The best means to protect ourselves in high-rise fires is to become familiar with the fire dynamics and recognize the warning signs of a potential wind-driven fire by conducting a thorough and educated size-up.

The first thing to understand is how heat and smoke travel through the building. We must understand that fire is a pressure-driven event—fire always moves from the burning compartment (the high-pressure area) to other parts of the building such as hallways, stairways or apartments on the opposite side from the fire apartment (the low-pressure areas). This is called the flow path.

One of our primary functions in this situation is to reduce the flow path by controlling and coordinating our ventilation, and controlling the opening and closing of doors. This will minimize the air currents within the building until we can get the fire under control, thereby reducing the likelihood of rapid fire spread.

5 Key Factors

For a wind-driven fire to occur, five key elements must come together. In the absence of anyone of these elements, a wind-driven fire will not occur.

  1. A fire in the apartment.
  2. An open apartment door—either left open by the occupant, or forced open and not controlled by firefighters.
  3. Smoke in the public hallway. Although this would indicate that the apartment door has been left open, there have been wind-driven fires that have occurred where the hallway was clear until firefighters have forced entry to the fire apartment and lost control of the door.
  4. Wind. One would think that we would need a strong and powerful wind to cause such extreme conditions; however, according to NIST, a wind speed of as little as 10 to 20 mph can cause serious problems for firefighters. As we keep this in mind we must also realize that the wind conditions at grade level may seem light or even nonexistent; however, as we ascend above grade level, the wind speeds can change.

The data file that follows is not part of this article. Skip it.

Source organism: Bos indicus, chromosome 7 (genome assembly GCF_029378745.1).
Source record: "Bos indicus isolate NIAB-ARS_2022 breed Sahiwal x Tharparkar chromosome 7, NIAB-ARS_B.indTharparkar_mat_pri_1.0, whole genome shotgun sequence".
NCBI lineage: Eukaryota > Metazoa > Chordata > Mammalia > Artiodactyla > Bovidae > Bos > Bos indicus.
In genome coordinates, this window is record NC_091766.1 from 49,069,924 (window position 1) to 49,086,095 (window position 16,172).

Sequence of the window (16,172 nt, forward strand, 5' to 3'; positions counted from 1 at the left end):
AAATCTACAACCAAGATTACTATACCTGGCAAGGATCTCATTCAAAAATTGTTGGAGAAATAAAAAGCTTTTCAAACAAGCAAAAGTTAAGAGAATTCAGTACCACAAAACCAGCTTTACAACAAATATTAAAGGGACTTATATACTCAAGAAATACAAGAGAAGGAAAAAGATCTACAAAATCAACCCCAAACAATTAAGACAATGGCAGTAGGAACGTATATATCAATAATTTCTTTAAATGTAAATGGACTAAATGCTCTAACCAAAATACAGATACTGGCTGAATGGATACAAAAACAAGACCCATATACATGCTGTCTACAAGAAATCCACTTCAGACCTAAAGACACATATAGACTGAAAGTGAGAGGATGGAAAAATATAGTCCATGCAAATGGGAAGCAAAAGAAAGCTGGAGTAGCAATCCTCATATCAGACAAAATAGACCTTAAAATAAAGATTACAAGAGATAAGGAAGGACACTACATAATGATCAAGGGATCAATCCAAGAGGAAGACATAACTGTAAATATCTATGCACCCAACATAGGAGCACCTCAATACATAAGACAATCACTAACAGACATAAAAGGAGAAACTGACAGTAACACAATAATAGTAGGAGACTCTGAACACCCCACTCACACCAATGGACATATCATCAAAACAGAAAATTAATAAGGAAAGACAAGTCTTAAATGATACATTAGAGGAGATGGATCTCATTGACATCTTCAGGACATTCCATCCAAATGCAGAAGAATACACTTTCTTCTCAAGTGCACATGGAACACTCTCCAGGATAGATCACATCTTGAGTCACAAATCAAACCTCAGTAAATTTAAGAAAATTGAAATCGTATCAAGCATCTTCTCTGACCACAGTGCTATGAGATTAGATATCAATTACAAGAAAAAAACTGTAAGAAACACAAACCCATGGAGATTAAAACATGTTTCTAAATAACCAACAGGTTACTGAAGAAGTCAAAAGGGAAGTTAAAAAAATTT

5. A failed or open window. This is probably the most crucial element. The window can be left open by the occupants, vented prematurely by firefighters or fail suddenly due to heat conditions.

When this perfect storm comes together, conditions will change within seconds, causing firefighters to scramble for safety, and possibly incur serious injury.

Anticipate & Prepare

As previously stated, wind-driven fires don’t occur at every high-rise fire. However, we must always anticipate the worst-case scenario. The best way to protect ourselves is to recognize when these factors begin to come together as we arrive on the scene. In my next article, we will take a look at how we can best size-up this situation for a safe and successful operation.

Authored By: BFC Keith Witt

Keith Witt is a 32-year veteran of the Chicago Fire Department (CFD) and currently holds the rank of battalion chief, assigned to the 18th Battalion in Chicago’s Englewood neighborhood. He holds a bachelor’s degree in fire protection and safety engineering technology from Oklahoma State University and a master’s degree in public safety management from Lewis University. Witt is also a lead instructor in the CFD’s Officer Training Program, a Field Staff Instructor for the University of Illinois Fire Service Institute, and the National Fire Academy. Firefighter safety and survival has become one of his top priorities and motivations.